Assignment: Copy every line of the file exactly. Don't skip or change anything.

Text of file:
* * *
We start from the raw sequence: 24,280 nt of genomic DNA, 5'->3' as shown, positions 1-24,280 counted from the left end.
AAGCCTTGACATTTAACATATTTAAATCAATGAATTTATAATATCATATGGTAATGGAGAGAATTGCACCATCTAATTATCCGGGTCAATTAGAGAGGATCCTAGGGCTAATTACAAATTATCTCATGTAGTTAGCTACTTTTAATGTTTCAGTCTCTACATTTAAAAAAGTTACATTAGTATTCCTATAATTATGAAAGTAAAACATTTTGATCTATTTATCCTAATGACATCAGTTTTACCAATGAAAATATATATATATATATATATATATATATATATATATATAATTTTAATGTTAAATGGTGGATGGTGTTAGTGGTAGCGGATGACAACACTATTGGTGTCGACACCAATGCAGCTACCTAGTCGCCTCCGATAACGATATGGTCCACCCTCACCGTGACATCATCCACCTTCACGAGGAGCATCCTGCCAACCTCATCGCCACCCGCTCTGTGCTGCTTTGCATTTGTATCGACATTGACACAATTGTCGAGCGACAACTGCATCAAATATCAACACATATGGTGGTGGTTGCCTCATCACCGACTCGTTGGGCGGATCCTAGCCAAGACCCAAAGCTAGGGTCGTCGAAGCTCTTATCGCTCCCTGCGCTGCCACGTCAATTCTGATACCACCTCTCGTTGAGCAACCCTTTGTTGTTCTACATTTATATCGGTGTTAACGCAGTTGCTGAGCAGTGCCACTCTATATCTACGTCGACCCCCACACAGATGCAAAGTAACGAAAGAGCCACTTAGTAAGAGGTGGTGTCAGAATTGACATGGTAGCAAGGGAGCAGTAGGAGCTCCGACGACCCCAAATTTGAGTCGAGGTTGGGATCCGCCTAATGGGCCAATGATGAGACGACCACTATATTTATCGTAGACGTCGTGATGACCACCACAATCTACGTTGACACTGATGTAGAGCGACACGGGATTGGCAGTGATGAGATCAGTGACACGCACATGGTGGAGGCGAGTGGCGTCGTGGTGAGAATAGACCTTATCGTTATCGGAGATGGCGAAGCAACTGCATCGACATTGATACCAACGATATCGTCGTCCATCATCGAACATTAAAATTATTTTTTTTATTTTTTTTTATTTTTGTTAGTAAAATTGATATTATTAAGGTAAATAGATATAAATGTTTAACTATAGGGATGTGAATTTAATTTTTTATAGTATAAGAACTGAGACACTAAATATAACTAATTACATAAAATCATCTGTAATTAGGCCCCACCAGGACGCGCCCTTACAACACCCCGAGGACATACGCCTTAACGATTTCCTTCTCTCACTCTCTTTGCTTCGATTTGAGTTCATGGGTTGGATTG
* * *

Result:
We start from the raw sequence: 24,280 nt of genomic DNA, 5'->3' as shown, positions 1-24,280 counted from the left end.
AAGCCTTGACATTTAACATATTTAAATCAATGAATTTATAATATCATATGGTAATGGAGAGAATTGCACCATCTAATTATCCGGGTCAATTAGAGAGGATCCTAGGGCTAATTACAAATTATCTCATGTAGTTAGCTACTTTTAATGTTTCAGTCTCTACATTTAAAAAAGTTACATTAGTATTCCTATAATTATGAAAGTAAAACATTTTGATCTATTTATCCTAATGACATCAGTTTTACCAATGAAAATATATATATATATATATATATATATATATATATATATAATTTTAATGTTAAATGGTGGATGGTGTTAGTGGTAGCGGATGACAACACTATTGGTGTCGACACCAATGCAGCTACCTAGTCGCCTCCGATAACGATATGGTCCACCCTCACCGTGACATCATCCACCTTCACGAGGAGCATCCTGCCAACCTCATCGCCACCCGCTCTGTGCTGCTTTGCATTTGTATCGACATTGACACAATTGTCGAGCGACAACTGCATCAAATATCAACACATATGGTGGTGGTTGCCTCATCACCGACTCGTTGGGCGGATCCTAGCCAAGACCCAAAGCTAGGGTCGTCGAAGCTCTTATCGCTCCCTGCGCTGCCACGTCAATTCTGATACCACCTCTCGTTGAGCAACCCTTTGTTGTTCTACATTTATATCGGTGTTAACGCAGTTGCTGAGCAGTGCCACTCTATATCTACGTCGACCCCCACACAGATGCAAAGTAACGAAAGAGCCACTTAGTAAGAGGTGGTGTCAGAATTGACATGGTAGCAAGGGAGCAGTAGGAGCTCCGACGACCCCAAATTTGAGTCGAGGTTGGGATCCGCCTAATGGGCCAATGATGAGACGACCACTATATTTATCGTAGACGTCGTGATGACCACCACAATCTACGTTGACACTGATGTAGAGCGACACGGGATTGGCAGTGATGAGATCAGTGACACGCACATGGTGGAGGCGAGTGGCGTCGTGGTGAGAATAGACCTTATCGTTATCGGAGATGGCGAAGCAACTGCATCGACATTGATACCAACGATATCGTCGTCCATCATCGAACATTAAAATTATTTTTTTTATTTTTTTTTATTTTTGTTAGTAAAATTGATATTATTAAGGTAAATAGATATAAATGTTTAACTATAGGGATGTGAATTTAATTTTTTATAGTATAAGAACTGAGACACTAAATATAACTAATTACATAAAATCATCTGTAATTAGGCCCCACCAGGACGCGCCCTTACAACACCCCGAGGACATACGCCTTAACGATTTCCTTCTCTCACTCTCTTTGCTTCGATTTGAGTTCATGGGTTGGATTG